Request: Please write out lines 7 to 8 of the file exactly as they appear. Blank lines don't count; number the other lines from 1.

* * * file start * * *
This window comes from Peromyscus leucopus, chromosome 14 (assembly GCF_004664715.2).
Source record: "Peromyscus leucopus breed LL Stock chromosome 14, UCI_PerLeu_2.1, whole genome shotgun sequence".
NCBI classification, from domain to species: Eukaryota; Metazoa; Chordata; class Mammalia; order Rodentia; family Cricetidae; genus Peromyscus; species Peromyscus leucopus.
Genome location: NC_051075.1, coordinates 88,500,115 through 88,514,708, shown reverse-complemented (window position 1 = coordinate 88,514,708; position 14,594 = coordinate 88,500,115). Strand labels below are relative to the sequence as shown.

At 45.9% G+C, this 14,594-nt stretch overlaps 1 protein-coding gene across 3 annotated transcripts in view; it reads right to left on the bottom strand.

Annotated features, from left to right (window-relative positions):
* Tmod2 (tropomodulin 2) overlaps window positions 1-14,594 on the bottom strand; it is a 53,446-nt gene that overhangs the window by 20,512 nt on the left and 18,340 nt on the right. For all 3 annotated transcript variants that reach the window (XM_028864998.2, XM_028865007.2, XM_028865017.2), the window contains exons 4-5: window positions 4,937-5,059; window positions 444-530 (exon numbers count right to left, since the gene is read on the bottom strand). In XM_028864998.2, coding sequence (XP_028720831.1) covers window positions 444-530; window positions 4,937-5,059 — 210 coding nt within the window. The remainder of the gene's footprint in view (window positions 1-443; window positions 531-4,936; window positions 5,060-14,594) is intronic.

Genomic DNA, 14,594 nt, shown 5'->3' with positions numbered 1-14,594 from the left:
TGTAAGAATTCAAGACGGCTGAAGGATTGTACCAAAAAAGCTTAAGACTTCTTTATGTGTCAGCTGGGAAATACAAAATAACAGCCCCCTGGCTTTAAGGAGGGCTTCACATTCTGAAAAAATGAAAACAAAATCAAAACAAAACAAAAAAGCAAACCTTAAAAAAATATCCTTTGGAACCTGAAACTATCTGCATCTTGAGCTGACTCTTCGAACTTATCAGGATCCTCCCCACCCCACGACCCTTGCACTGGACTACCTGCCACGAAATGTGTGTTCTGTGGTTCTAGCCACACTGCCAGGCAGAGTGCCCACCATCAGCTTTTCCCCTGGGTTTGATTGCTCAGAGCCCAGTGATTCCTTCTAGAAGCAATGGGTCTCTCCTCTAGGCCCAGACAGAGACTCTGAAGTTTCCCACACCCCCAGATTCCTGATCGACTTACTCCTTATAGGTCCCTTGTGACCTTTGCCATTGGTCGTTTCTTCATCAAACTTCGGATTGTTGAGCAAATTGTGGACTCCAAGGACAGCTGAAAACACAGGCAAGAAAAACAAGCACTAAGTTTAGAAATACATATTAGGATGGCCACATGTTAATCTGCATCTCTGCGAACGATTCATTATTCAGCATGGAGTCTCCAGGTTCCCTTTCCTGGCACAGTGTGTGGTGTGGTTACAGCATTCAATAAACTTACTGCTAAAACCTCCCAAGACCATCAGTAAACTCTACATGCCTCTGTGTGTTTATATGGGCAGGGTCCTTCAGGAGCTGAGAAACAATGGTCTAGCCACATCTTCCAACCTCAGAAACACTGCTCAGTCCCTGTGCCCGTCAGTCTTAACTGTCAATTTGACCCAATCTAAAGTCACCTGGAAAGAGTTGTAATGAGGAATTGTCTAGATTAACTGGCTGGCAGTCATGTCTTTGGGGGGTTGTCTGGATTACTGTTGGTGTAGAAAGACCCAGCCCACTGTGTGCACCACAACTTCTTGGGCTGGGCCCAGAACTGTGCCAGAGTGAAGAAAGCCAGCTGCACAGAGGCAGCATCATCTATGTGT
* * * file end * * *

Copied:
* Tmod2 (tropomodulin 2) overlaps window positions 1-14,594 on the bottom strand; it is a 53,446-nt gene that overhangs the window by 20,512 nt on the left and 18,340 nt on the right. For all 3 annotated transcript variants that reach the window (XM_028864998.2, XM_028865007.2, XM_028865017.2), the window contains exons 4-5: window positions 4,937-5,059; window positions 444-530 (exon numbers count right to left, since the gene is read on the bottom strand). In XM_028864998.2, coding sequence (XP_028720831.1) covers window positions 444-530; window positions 4,937-5,059 — 210 coding nt within the window. The remainder of the gene's footprint in view (window positions 1-443; window positions 531-4,936; window positions 5,060-14,594) is intronic.

Genomic DNA, 14,594 nt, shown 5'->3' with positions numbered 1-14,594 from the left: